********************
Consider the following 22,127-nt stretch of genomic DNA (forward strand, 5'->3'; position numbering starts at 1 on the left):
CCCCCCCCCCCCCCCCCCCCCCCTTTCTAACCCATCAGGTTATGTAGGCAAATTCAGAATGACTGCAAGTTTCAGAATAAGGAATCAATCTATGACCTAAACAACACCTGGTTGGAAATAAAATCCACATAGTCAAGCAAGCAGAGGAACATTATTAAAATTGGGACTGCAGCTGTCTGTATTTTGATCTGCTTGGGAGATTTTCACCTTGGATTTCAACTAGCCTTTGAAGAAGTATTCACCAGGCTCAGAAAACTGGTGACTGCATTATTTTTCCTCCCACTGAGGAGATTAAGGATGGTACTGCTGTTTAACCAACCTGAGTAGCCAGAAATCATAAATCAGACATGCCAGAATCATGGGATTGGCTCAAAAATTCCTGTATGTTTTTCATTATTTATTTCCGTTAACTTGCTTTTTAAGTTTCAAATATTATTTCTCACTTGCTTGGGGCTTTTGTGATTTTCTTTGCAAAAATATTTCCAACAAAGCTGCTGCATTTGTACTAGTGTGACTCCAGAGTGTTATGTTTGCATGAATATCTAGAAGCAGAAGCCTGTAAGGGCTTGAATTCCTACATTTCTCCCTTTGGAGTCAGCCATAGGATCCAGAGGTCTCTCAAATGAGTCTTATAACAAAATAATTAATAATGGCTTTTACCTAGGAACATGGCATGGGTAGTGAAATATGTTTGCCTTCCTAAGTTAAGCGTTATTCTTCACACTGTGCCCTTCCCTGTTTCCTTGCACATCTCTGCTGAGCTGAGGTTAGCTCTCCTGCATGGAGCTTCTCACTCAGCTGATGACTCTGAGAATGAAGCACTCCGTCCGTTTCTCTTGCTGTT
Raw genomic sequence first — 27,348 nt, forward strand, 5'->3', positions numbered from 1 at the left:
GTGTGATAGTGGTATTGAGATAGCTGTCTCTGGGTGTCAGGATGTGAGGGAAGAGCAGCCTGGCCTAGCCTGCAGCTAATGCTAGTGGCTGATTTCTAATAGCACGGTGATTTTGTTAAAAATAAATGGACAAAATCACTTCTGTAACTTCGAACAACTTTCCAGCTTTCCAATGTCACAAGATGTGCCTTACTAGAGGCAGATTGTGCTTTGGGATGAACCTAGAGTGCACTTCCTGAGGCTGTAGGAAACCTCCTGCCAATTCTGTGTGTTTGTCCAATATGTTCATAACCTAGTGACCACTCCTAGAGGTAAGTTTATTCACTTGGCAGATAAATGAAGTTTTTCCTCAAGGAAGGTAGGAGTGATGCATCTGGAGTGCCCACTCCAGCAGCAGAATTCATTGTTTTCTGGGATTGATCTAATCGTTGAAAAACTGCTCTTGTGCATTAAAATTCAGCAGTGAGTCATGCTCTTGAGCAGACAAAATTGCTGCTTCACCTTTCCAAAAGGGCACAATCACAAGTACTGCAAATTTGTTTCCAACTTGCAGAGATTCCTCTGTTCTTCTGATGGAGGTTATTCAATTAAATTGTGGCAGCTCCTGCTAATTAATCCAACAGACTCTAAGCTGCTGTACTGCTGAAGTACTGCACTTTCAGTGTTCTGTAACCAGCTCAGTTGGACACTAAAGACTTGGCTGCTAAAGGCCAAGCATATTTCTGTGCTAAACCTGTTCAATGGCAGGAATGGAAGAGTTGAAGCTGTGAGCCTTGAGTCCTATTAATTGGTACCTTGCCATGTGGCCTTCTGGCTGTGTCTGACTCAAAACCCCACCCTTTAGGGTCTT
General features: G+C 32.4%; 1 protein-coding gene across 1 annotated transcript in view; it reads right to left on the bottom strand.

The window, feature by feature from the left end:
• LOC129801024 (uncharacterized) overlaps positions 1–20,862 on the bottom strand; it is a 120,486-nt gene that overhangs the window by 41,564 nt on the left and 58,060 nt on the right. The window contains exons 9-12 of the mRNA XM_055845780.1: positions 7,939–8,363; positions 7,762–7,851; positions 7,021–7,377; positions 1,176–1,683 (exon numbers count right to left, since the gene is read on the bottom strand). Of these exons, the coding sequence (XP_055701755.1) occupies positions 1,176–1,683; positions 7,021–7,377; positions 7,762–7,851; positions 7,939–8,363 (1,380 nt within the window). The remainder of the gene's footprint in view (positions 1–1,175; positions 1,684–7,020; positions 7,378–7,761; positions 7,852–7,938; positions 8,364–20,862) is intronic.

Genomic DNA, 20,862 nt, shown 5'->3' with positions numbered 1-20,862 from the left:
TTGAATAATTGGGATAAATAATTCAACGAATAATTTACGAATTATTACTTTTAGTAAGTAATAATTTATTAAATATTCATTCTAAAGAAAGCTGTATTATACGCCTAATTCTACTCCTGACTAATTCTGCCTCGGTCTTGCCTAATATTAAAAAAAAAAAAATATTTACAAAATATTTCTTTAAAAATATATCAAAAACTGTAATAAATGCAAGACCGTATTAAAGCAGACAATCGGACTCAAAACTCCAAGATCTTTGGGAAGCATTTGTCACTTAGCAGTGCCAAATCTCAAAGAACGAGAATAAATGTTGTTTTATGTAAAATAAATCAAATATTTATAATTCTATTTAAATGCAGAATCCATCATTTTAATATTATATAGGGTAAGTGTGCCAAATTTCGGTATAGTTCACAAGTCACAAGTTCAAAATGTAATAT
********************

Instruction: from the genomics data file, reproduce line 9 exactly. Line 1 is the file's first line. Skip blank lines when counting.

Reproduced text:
TTGAATAATTGGGATAAATAATTCAACGAATAATTTACGAATTATTACTTTTAGTAAGTAATAATTTATTAAATATTCATTCTAAAGAAAGCTGTATTATACGCCTAATTCTACTCCTGACTAATTCTGCCTCGGTCTTGCCTAATATTAAAAAAAAAAAAATATTTACAAAATATTTCTTTAAAAATATATCAAAAACTGTAATAAATGCAAGACCGTATTAAAGCAGACAATCGGACTCAAAACTCCAAGATCTTTGGGAAGCATTTGTCACTTAGCAGTGCCAAATCTCAAAGAACGAGAATAAATGTTGTTTTATGTAAAATAAATCAAATATTTATAATTCTATTTAAATGCAGAATCCATCATTTTAATATTATATAGGGTAAGTGTGCCAAATTTCGGTATAGTTCACAAGTCACAAGTTCAAAATGTAATAT